Then passing his hand across his forehead as if to chase away a wicked thought, he added:
“So it is irrevocable? You love him?”
“Enough to give you so much pain; enough to be nobody’s unless I belong to him.”
Pierre reflected a moment, then, coming to a decision:
“Go, you are free,” said he; “I give you back your promise.”
Micheline uttered a cry of triumph, which made him who had been her betrothed turn pale. She regretted not having hidden her joy better. She approached Pierre and said:
“Tell me that you forgive me!”
“I forgive you.”
“You still weep?”
“Yes; I am weeping over my lost happiness. I thought the best means of being loved were to deserve it. I was mistaken. I will courageously atone for my error. Excuse my weakness, and believe that you will never have a more faithful and devoted friend than I.”
Micheline gave him her hand, and, smiling, bowed her forehead to his lips. He slowly impressed a brotherly kiss, which effaced the burning trace of the one which he had stolen a moment before.
At the same time a deep voice was heard in the distance, calling Pierre. Micheline trembled.
“’Tis my mother,” she said. “She is seeking you. I will leave you. Adieu, and a thousand thanks from my very heart.”
And nimbly springing behind a clump of lilac-trees in flower, Micheline disappeared.
Pierre mechanically went toward the house. He ascended the marble steps and entered the drawing-room. As he shut the door, Madame Desvarennes appeared.
A CRITICAL INTERVIEW
Madame Desvarennes had been driven to the Hotel du Louvre without losing a minute. She most wanted to know in what state of mind her daughter’s betrothed had arrived in Paris. Had the letter, which brutally told him the truth, roused him and tightened the springs of his will? Was he ready for the struggle?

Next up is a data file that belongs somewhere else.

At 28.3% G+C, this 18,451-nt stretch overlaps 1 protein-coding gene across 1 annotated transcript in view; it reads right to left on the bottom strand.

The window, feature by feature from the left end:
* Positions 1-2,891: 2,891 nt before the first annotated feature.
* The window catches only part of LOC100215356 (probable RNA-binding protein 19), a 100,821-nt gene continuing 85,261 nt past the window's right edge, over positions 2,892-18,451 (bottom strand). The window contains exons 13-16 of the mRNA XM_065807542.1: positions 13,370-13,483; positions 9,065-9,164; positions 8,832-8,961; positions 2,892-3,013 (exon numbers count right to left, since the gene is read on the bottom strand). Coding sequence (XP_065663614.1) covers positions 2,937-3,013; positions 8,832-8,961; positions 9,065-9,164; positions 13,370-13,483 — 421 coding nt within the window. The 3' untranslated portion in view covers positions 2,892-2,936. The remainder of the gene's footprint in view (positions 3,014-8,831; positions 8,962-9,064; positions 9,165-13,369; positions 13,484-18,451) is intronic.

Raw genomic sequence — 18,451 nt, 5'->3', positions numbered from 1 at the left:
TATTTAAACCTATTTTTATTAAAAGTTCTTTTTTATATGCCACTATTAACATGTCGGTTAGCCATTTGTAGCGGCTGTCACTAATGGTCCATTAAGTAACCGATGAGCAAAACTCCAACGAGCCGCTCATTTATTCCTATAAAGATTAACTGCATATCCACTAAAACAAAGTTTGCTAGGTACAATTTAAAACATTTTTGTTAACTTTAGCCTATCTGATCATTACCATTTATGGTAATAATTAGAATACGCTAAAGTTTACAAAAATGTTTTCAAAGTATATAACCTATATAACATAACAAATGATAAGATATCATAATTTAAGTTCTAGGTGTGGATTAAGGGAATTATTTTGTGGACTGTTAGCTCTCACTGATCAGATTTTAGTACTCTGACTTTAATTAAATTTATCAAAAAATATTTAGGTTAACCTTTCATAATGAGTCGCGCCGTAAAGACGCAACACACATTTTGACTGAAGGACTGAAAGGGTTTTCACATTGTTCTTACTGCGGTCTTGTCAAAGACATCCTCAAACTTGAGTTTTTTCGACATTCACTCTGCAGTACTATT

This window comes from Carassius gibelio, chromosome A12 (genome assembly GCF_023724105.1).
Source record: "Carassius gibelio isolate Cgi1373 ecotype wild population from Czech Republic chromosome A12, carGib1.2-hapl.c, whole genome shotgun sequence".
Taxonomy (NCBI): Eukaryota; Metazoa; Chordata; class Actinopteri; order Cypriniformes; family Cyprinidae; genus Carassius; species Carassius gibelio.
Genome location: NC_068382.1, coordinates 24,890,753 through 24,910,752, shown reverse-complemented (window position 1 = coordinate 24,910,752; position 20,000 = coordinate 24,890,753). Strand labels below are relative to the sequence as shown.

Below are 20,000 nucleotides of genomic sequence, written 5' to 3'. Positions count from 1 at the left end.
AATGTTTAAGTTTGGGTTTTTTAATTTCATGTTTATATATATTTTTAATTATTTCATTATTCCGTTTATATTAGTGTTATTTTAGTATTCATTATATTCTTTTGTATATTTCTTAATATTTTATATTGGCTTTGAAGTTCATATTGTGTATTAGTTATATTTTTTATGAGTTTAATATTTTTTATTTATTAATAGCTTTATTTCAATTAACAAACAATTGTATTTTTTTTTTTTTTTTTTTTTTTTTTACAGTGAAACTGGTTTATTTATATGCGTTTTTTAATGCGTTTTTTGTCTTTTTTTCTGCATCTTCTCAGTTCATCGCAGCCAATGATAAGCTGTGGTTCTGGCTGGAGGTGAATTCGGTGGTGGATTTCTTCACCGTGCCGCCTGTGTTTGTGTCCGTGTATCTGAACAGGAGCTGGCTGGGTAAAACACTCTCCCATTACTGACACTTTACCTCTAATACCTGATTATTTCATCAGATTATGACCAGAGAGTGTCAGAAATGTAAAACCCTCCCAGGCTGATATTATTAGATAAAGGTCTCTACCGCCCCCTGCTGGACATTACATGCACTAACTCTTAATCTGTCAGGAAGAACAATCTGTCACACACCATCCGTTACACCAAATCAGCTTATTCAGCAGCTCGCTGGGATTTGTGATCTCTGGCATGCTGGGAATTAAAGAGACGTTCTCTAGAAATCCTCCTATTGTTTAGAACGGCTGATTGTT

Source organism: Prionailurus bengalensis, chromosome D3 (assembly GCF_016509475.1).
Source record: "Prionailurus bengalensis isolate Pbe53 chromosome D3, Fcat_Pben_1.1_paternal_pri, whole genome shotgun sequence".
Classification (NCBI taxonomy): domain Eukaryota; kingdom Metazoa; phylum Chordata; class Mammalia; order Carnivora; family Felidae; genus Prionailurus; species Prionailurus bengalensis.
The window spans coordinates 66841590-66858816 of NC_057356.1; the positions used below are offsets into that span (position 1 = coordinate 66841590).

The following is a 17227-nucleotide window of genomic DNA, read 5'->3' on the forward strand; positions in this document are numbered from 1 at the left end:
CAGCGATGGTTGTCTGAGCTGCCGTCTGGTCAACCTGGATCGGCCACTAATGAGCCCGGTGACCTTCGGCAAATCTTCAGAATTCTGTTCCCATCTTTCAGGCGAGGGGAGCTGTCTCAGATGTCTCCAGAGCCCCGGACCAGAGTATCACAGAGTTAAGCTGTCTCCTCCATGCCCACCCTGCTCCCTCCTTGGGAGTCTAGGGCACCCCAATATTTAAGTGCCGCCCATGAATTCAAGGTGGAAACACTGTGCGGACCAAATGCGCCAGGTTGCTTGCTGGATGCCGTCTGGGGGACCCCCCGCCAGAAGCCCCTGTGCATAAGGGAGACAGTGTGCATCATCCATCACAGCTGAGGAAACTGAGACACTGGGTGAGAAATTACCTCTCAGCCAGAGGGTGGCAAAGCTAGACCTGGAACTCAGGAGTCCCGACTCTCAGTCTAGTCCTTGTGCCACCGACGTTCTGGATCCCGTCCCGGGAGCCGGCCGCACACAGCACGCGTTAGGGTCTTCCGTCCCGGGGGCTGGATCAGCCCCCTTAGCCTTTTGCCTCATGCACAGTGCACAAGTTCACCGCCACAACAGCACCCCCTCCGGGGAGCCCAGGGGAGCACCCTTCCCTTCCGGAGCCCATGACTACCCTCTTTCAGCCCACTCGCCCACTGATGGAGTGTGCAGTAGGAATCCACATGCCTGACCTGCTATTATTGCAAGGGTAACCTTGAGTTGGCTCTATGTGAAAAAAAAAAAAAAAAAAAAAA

If she found him confident and bold, she had only to settle with him as to the common plan of action which must bring about the eviction of the audacious candidate who wished to marry Micheline. If she found him discouraged and doubtful of himself, she had decided to animate him with her ardor against Serge Panine.
She prepared these arguments on the way, and, boiling with impatience, outstripped in thought the fleet horse which was drawing her past the long railings of the Tuileries toward the Hotel du Louvre. Wrapped in her meditations she did not see Pierre. She was saying to herself:
“This fair-haired Polish dandy does not know with whom he has to deal. He will see what sort of a woman I am. He has not risen early enough in the morning to hoodwink me. If Pierre is only of the same opinion as I, we shall soon spoil this fortune-hunter’s work.”
The carriage stopped.